An advocacy group faces a looming deadline to land thousands of signatures in its quest to block public money from financing a proposed $1 billion Falcons stadium.
Common Cause of Georgia’s staff and volunteers have fanned out to busy street corners, packed parks and weekend events in hopes of collecting 35,000 signatures before Aug. 10. They want to force a November vote on the city of Atlanta’s plan to use $200 million in hotel-motel taxes to help fund the downtown stadium’s construction.
But the challenge they face goes beyond the painstaking task of collecting and verifying each signature. City attorneys say the drive is futile because the petition will never withstand a legal challenge since it seeks to change state law and cancel existing contracts.
Common Cause Director William Perry seems undeterred. His staff has collected several thousands signatures so far, and he’s sent reams of petitions to volunteers who are trying to tally more supporters.
“The mayor and his law department are going to throw any curveball they can at us,” Perry said as he prepared to dispatch more volunteers to Saturday’s Atlanta Street Food Festival.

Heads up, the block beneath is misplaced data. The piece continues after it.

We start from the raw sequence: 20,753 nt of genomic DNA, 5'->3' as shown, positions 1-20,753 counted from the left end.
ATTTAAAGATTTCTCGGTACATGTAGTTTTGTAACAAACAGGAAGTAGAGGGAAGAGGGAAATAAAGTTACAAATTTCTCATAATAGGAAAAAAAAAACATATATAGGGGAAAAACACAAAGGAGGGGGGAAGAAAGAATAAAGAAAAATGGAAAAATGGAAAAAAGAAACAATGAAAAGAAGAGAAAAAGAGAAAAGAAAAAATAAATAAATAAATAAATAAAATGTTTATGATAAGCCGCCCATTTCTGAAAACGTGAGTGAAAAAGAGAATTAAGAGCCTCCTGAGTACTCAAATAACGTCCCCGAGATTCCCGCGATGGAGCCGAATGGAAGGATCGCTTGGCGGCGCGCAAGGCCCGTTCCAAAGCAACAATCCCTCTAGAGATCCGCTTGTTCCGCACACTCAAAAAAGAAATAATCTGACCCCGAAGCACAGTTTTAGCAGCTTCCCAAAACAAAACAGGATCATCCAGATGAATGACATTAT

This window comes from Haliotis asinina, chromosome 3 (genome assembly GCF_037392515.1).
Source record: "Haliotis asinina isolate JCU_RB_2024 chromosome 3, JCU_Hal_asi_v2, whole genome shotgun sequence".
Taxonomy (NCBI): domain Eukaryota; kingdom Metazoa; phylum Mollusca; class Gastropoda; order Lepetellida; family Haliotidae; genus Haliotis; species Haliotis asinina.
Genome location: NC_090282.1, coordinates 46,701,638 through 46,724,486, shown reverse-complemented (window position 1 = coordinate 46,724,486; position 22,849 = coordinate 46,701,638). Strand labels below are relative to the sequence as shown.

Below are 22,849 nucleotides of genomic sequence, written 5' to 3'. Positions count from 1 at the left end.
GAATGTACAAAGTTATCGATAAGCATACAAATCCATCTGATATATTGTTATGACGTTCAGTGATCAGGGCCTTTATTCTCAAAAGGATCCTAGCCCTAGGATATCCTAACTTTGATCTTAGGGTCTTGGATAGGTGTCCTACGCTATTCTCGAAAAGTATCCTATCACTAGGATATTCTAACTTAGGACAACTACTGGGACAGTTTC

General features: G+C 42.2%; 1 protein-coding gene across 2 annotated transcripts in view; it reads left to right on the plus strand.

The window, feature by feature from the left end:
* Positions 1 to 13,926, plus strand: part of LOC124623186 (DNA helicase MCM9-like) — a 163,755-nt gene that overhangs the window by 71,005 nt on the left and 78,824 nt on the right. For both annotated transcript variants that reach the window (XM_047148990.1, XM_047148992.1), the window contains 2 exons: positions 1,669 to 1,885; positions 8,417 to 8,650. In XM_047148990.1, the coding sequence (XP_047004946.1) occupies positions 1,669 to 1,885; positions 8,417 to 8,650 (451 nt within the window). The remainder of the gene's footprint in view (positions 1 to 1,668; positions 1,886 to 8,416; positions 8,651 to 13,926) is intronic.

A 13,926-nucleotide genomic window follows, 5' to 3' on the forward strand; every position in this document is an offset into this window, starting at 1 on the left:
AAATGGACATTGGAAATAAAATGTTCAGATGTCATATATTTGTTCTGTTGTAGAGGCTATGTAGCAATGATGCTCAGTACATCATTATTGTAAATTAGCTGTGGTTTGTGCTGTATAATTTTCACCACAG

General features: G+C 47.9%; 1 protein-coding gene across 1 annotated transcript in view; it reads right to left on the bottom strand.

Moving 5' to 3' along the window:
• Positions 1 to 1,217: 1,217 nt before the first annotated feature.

“We had a team of five lawyers look at the law, and they feel like we’re on solid ground. And we’re willing to take it to court if we can get the signatures. We won’t let anyone intimidate us from getting this on the ballot,” he said.
Common Cause has been the most outspoken opponent of the stadium deal, which commits at least $200 million in hotel-motel taxes to build the new stadium. The rest of the cost of the stadium’s construction will be funded by the Falcons, the NFL and the sale of personal seat licenses.
However, under the law extending the city’s hotel-motel tax, potentially hundreds of millions more in public funds will go to financing costs, as well as to maintenance and upgrades of the facility through 2050.
Atlanta Mayor Kasim Reed said the public financing was essential to keep the Falcons from fleeing to the suburbs. The move wasn’t simply about swapping one stadium for another, he said, but “building a best-in-class facility” that could attract a soccer franchise and marquee events.
The stadium is set to open in 2017, but city and state officials still haven’t secured the land for their preferred site just south of the Georgia Dome. If they can’t reach a deal this summer with two historic churches who own the land, they plan to build on a lot a half-mile to the north that’s not as close to public transit.